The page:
© 2022 Boise State Public Radio
NPR in Idaho
Play Live Radio
Next Up:
Available On Air Stations
Politics & Government

GOP lawmakers revive bill adding restrictions for unaffiliated voters

A man walking down a street in downtown Boise where there is a "vote here" sign.
James Dawson
Boise State Public Radio

Republican lawmakers have revived a bill that would force Idaho voters to choose their political party well ahead of an election.

Right now, unaffiliated voters can sign up as a party member on Election Day, which Republicans require for their primary. But this bill would lock in a voter’s party affiliation months before an election.

If approved and signed into law, the deadline to change your party affiliation for the May 2022 primary would be March 11.

The proposal stalled in a House committee earlier this year after Rep. Caroline Nilsson Troy (R-Genesee) dropped her sponsorship.

Rep. Doug Okuniewicz (R-Hayden) took her place. He acknowledges not many voters change their affiliation.

“Most of those folks aren’t doing this, but it’s a real problem where folks are gaming the system and wanting to make a choice at the last second and then switch back real quick so they’re not embarrassed or whatever,” Okuniewicz said.

As of January, unaffiliated voters make up a third of Idaho’s electorate.

Opponents said the bill goes against democratic values, but a House committee overruled their objections Monday.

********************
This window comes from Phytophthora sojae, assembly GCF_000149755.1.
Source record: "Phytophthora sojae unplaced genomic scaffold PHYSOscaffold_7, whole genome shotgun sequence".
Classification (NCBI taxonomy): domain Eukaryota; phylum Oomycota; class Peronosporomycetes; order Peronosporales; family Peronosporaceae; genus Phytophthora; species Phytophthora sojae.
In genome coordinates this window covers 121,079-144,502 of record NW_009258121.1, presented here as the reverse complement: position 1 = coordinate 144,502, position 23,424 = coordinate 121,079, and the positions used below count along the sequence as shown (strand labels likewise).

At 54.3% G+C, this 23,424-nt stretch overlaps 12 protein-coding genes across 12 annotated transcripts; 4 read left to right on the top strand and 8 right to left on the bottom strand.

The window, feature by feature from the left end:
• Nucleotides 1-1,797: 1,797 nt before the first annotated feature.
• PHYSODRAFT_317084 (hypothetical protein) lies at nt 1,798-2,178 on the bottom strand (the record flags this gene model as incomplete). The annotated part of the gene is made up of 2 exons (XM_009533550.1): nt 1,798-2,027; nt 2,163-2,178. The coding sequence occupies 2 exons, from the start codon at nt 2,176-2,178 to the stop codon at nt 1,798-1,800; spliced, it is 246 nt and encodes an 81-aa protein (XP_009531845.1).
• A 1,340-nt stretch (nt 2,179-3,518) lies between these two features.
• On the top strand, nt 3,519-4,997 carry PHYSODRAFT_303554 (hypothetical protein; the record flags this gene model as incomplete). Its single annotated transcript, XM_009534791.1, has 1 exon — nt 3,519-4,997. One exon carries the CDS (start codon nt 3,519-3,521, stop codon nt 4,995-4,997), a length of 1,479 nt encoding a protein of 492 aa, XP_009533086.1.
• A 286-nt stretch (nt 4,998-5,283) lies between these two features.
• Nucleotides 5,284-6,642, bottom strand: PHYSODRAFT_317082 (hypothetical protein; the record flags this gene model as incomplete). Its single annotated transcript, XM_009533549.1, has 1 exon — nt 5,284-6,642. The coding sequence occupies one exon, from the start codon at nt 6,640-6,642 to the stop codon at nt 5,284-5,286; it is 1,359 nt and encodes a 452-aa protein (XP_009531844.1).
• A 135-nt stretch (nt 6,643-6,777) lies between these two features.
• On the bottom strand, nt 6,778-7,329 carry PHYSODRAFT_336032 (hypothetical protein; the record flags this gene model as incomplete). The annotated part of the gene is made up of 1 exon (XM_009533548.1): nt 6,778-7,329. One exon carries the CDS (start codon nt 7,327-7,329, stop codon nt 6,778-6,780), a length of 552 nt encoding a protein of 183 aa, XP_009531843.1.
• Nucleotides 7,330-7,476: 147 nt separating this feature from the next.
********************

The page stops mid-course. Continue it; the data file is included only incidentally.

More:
The measure now goes to the full House for consideration.

The proposal is one of several bills Idaho lawmakers are considering that would add more restrictions to voting rights in the state.

One wide-reaching piece of legislation would eliminate same-day voter registration, require voters to prove their citizenship at the polls and remove a student I.D. card from the list of acceptable forms of identification.

Another would criminalize anyone outside of your household from carrying your absentee ballot to the post office or county drop-off box. Even household members, though, would be limited to carrying six ballots at a time.

Getting caught with more than 10 ballots would be a felony.

Follow James Dawson on Twitter @RadioDawson for more local news.

Copyright 2022 Boise State Public Radio

Member support is what makes local COVID-19 reporting possible. Support this coverage here.